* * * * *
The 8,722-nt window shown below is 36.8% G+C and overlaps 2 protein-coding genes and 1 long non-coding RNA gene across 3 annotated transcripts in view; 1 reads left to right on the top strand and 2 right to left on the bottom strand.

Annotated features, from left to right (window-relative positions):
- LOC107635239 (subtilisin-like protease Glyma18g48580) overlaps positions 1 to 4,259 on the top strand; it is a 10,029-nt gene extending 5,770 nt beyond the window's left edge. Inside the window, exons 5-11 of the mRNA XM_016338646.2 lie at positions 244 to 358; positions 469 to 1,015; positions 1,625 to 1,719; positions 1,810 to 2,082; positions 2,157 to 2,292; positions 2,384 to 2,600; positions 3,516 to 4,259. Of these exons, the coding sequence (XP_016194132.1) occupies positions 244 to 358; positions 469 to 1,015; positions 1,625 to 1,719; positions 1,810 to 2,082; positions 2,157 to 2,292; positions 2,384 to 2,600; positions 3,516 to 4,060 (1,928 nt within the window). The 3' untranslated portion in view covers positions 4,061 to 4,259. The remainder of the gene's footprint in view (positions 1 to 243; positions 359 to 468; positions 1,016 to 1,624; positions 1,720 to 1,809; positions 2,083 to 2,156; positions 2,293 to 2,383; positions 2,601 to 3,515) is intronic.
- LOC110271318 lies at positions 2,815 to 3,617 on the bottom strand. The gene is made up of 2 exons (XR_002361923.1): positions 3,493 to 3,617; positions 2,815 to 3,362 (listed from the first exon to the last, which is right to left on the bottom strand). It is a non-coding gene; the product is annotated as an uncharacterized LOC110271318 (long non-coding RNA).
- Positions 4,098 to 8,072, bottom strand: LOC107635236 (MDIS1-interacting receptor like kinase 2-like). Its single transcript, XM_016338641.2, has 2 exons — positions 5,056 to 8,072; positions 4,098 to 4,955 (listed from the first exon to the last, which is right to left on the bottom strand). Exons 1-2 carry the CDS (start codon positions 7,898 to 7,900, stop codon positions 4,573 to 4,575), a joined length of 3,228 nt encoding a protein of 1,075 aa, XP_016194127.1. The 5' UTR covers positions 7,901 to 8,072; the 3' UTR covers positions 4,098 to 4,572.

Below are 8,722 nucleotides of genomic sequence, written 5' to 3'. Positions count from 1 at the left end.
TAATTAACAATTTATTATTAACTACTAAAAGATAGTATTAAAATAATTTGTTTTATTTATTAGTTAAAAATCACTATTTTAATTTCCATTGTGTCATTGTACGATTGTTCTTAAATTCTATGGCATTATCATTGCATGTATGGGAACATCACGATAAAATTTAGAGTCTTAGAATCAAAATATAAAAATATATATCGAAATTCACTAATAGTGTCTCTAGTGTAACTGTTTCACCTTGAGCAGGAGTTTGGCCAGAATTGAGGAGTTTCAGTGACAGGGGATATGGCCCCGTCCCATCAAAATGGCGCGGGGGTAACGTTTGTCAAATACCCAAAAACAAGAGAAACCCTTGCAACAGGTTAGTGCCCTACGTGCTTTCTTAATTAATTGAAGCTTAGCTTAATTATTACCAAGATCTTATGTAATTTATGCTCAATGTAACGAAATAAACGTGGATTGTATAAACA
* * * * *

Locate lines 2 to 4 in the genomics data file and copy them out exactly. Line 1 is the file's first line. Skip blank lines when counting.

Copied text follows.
Annotated features, from left to right (window-relative positions):
- LOC107635239 (subtilisin-like protease Glyma18g48580) overlaps positions 1 to 4,259 on the top strand; it is a 10,029-nt gene extending 5,770 nt beyond the window's left edge. Inside the window, exons 5-11 of the mRNA XM_016338646.2 lie at positions 244 to 358; positions 469 to 1,015; positions 1,625 to 1,719; positions 1,810 to 2,082; positions 2,157 to 2,292; positions 2,384 to 2,600; positions 3,516 to 4,259. Of these exons, the coding sequence (XP_016194132.1) occupies positions 244 to 358; positions 469 to 1,015; positions 1,625 to 1,719; positions 1,810 to 2,082; positions 2,157 to 2,292; positions 2,384 to 2,600; positions 3,516 to 4,060 (1,928 nt within the window). The 3' untranslated portion in view covers positions 4,061 to 4,259. The remainder of the gene's footprint in view (positions 1 to 243; positions 359 to 468; positions 1,016 to 1,624; positions 1,720 to 1,809; positions 2,083 to 2,156; positions 2,293 to 2,383; positions 2,601 to 3,515) is intronic.
- LOC110271318 lies at positions 2,815 to 3,617 on the bottom strand. The gene is made up of 2 exons (XR_002361923.1): positions 3,493 to 3,617; positions 2,815 to 3,362 (listed from the first exon to the last, which is right to left on the bottom strand). It is a non-coding gene; the product is annotated as an uncharacterized LOC110271318 (long non-coding RNA).